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Re: Distributed Extensibility

From: Sam Ruby <rubys@us.ibm.com>
Date: Fri, 03 Aug 2007 19:32:35 -0400
Message-ID: <46B3BB13.4040601@us.ibm.com>
To: Dan Connolly <connolly@w3.org>
CC: public-html@w3.org

Dan Connolly wrote:
> On Fri, 2007-08-03 at 15:42 +0300, Henri Sivonen wrote:
>> On Aug 2, 2007, at 18:16, Sam Ruby wrote:
> [...]
>>>     * The notion of “enclosing element” is problematic in the face  
>>> of adoption agency algorithms and the like.  The prudent thing to  
>>> do is to define any case where reparenting would change the meaning  
>>> of any element to be a (recoverable) error.  This would affect very  
>>> few users or documents.  It would be a bitch to code in a  
>>> conformance checker, but that’s not the spec’s writer’s concern.  :-)
>> Reparenting is already an error.
> Care to elaborate? If anybody has a moment to walk me/us thru the
> relevant parts of the spec, or just point to it, I'd appreciate it.

I'll take that one.  I'm not sure how much of the spec you are familiar 
with, so if I cover something that you are already aware of, just skim 
over it.  It might be helpful to others.

Much has been said about how requiring quotes around attribute values 
and slashes in empty tags caused XHTML to "fail", but IMHO, that misses 
one of the more interesting stories.  Consider the following fragment:


Now load it in your favorite browser.  It may surprise you, but you will 
see a 'y' followed by an 'x' on a separate line.

Note that this fragment is well formed in the XML sense -- not namespace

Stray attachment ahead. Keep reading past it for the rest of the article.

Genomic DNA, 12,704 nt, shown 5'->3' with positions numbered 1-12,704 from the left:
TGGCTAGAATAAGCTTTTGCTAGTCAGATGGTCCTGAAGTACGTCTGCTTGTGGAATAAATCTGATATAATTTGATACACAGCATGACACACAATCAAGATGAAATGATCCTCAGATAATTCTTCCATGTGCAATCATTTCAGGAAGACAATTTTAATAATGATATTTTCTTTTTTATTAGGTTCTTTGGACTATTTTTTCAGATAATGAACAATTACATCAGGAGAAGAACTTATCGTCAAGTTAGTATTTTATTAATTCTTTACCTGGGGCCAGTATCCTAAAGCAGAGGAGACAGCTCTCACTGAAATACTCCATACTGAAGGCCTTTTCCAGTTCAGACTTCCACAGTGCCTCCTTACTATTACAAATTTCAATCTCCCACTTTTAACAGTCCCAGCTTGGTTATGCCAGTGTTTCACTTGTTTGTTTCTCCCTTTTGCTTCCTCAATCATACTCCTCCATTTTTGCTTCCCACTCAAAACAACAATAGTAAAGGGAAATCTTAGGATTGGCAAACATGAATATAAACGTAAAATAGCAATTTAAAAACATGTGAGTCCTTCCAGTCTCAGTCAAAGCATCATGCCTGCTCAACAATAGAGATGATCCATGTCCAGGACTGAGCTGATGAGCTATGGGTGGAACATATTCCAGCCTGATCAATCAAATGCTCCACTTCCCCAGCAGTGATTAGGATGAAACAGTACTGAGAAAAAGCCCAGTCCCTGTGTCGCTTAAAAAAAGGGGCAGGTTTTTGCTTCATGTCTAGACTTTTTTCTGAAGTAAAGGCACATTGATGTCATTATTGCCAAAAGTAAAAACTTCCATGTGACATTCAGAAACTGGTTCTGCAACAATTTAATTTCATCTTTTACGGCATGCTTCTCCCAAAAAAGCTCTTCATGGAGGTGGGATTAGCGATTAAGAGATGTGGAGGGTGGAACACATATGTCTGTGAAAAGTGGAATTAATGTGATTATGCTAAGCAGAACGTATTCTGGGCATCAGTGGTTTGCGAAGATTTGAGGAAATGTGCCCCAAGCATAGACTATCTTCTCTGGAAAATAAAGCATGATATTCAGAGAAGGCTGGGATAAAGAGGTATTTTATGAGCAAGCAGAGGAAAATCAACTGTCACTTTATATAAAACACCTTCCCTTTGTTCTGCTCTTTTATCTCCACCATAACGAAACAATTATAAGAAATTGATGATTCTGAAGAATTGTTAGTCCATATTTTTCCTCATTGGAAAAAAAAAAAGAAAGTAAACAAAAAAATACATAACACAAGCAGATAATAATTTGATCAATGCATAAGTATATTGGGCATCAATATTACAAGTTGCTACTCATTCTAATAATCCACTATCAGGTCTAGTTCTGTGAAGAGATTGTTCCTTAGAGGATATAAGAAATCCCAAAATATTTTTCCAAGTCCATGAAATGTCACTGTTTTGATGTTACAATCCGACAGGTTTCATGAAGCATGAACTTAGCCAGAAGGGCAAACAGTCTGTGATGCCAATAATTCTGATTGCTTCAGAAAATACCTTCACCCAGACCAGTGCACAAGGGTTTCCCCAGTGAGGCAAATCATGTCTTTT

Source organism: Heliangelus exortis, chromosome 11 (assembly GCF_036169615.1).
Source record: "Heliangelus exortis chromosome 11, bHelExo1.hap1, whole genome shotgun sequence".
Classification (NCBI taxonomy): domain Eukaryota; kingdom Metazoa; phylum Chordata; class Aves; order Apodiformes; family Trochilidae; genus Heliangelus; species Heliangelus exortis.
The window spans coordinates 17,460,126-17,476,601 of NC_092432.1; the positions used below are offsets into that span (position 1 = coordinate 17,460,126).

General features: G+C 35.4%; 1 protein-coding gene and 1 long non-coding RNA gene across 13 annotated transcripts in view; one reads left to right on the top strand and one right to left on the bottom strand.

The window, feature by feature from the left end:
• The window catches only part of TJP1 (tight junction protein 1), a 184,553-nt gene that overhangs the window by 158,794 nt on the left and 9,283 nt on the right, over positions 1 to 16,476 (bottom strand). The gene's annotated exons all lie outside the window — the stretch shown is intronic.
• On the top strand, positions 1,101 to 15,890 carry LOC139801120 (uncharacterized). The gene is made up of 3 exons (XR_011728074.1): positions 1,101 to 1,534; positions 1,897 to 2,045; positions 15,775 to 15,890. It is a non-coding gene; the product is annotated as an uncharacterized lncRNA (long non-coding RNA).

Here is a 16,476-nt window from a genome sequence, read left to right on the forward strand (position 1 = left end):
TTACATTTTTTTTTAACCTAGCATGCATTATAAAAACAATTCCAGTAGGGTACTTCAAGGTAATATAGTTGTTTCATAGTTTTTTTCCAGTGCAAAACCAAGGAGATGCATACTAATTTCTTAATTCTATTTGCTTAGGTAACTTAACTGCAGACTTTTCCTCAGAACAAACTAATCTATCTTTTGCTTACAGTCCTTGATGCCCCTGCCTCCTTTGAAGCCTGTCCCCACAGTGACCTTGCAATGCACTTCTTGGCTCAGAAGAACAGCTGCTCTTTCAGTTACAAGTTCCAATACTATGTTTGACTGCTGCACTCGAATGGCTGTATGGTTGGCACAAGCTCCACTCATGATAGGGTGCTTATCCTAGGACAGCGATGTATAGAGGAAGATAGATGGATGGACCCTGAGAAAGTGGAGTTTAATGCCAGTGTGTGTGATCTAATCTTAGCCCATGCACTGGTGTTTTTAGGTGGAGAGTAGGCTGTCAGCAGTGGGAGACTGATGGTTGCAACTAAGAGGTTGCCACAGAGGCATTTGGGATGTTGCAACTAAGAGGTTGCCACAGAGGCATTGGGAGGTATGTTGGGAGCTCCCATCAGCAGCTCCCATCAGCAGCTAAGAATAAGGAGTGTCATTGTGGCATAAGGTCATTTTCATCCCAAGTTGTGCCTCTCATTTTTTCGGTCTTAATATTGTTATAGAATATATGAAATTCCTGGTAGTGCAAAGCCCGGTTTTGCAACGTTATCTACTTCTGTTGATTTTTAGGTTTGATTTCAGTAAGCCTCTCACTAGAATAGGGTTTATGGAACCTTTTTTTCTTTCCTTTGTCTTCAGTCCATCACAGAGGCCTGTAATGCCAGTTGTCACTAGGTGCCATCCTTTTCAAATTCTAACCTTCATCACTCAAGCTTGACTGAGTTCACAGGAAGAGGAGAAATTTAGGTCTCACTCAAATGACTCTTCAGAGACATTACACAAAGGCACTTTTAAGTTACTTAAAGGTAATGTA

well formed, just simple well-formed, but we'll come back to that in a 
minute.  So in one sense, it is unambiguous, but in another sense it is 
horribly wrong in that not only is <o:p> not defined, it isn't something 
that you would expect to find in a table.

What's going on here?  Well, the <o:p> element got a foster parent, as 
defined here:


(you might want to scroll back a few lines from that anchor to see the 
context, namely "anything else" within a <table>)

Why would any browser do such an idiotic thing?  Well, the truth is that 
they have all been reverse engineering each other for so long, it may be 
hard to tell; these days most people reverse engineer IE, but a lot of 
behaviors in IE were reverse engineered from NN, but in any case, they 
now all do it.  And any new entrant into this field had better do it 
too, lest they render some portion of the web "wrong".

And furthermore, they had better not just render it this way, they had 
better represent it that way in the DOM, as that's what scripts will be 

And with such, HTML5 was born.  Instead of everybody reverse engineering 
each other and IE over silly things like what does "&#10;" mean, the 
bright idea was to write down one definition and have everybody migrate 
towards it.  This isn't as easy as it looks, which just makes it all the 
more valuable to have it done.  As long as the behavior isn't totally 
insane, it is included in the spec.  (Just for fun, search for "Don't 
ask" in the spec).

Now, what does this have to do with the question at hand?  Imagine the 
fragment defined above included in a larger document that declares 
xmlns:o at both the root level and on the table element.  Which one applies?

My answer: the spec should pick one, and I don't particularly care which 
one, but everybody should do it the same way.  And a parse error should 
be generated.

Henri's point is that a parse error is already generated in this, and 
every similar, situation.

That's fine, I would suggest that this case deserves two parse errors 
then.  Parse errors are cheap.  :-)

- Sam Ruby
Received on Friday, 3 August 2007 23:32:42 UTC

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